Tripoli crowds cheer Libyan rebels as they take the city; pockets of resistance
A convoy of Libyan rebels rolled early Monday morning into central Tripoli past celebrating crowds after a day of heavy fighting in and around the capital. Crowds on Green Square cheered them, waving flags and firing salutes.
President Obama said the Gaddafi regime had reached a tipping point. The UK said the end was near for the Libyan leader, and urged him to go.
The rebels reportedly captured Col Gaddafi's son Saif al-Islam, as the colonel himself vowed to fight on.
International Criminal Court (ICC) prosecutor Luis Moreno-Ocampo said he had been informed of the arrest. The court has indicted Saif al-Islam for torturing and killing civilians.
Another of Col Gaddafi's sons, Muhammad, was speaking on the phone to al-Jazeera TV when he said the rebels were surrounding his home. Gunfire was heard before the line cut off.
Fighting has continued overnight in some districts while the rebels and their supporters have been celebrating on Green Square - which they renamed Martyrs' Square.
TV footage showed Libyans kneeling and kissing the ground of Tripoli in gratitude for what some called a blessed day.
Government forces still control parts of the city, including the areas around Col Gaddafi's Bab al-Azizia compound and near the hotel where foreign journalists are staying, south of the city centre.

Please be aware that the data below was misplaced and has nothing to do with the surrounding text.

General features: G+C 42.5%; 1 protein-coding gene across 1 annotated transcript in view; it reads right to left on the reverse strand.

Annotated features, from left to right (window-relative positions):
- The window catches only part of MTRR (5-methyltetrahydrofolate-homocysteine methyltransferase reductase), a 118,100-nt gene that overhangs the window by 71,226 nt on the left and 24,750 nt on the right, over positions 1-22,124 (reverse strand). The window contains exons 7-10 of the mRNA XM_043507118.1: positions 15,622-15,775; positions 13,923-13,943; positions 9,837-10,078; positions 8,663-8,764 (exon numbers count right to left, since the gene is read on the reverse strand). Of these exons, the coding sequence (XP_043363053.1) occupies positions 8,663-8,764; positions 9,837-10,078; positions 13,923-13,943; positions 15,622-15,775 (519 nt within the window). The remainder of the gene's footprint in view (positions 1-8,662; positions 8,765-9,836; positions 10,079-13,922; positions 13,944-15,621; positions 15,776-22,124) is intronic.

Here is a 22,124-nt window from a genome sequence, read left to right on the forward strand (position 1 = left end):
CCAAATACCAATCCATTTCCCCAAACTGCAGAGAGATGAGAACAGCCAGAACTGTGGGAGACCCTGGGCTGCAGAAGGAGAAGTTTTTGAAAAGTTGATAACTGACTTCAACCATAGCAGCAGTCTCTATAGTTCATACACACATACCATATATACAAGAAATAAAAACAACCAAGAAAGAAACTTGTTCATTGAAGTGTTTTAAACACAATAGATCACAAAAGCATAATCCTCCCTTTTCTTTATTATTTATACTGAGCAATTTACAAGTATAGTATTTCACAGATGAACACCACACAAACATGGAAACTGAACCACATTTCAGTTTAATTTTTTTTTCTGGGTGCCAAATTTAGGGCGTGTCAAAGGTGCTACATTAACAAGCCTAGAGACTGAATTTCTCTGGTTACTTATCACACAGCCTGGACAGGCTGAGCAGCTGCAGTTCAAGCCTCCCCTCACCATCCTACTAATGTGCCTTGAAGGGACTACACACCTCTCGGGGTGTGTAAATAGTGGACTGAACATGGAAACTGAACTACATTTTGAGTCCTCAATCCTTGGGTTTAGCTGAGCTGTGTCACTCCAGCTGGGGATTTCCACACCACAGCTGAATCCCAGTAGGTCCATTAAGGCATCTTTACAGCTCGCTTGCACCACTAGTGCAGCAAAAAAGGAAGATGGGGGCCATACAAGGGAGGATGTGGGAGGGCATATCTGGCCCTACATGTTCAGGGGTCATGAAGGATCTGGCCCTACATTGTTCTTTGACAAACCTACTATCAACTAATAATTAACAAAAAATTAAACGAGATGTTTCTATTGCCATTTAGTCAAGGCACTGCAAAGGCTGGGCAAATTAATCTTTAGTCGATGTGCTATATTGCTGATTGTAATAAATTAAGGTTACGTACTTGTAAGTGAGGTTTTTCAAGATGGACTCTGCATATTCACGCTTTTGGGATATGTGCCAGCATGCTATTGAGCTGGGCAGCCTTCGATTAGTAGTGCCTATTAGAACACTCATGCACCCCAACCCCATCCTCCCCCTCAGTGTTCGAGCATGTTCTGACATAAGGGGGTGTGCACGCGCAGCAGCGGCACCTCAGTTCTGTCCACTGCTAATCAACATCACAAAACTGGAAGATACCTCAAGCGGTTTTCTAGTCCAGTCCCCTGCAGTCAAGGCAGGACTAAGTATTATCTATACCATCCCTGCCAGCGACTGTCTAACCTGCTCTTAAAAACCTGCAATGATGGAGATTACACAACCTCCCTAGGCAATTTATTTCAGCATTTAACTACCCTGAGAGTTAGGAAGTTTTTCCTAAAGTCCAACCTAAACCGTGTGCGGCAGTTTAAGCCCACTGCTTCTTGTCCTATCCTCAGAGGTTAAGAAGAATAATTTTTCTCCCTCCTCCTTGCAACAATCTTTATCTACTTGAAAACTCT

In an audio message broadcast late on Sunday, the Libyan leader urged residents to save Tripoli from the rebels.
How come you allow Tripoli, the capital, to be under occupation once again? he asked. The traitors are paving the way for the occupation forces to be deployed in Tripoli.
Col Gaddafi is believed to have thousands of armed followers in the capital, although reports suggest a number of them have surrendered to the rebels.
The chairman of the rebel National Transitional Council (NTC) Mustafa Mohammed Abdul Jalil said early on Monday: I warn you, there are still pockets of resistance in and around Tripoli.
Libyan Information Minister Moussa Ibrahim said fighting in the city since noon (10:00 GMT) on Sunday had left 1,300 people dead and 5,000 wounded. There is no confirmation of the figures.
Rebel forces advanced from the east and west in recent days, backed by Nato aircraft enforcing a UN resolution to protect civilians.
In Washington, President Obama said in a statement: Tonight, the momentum against the Gaddafi regime has reached a tipping point. Tripoli is slipping from the grasp of a tyrant.
UK Prime Minister David Cameron said it was clear that the end is near for Gaddafi.
Mr Cameron said the Libyan leader had committed appalling crimes against the people of Libya and he must go now to avoid any further suffering for his own people.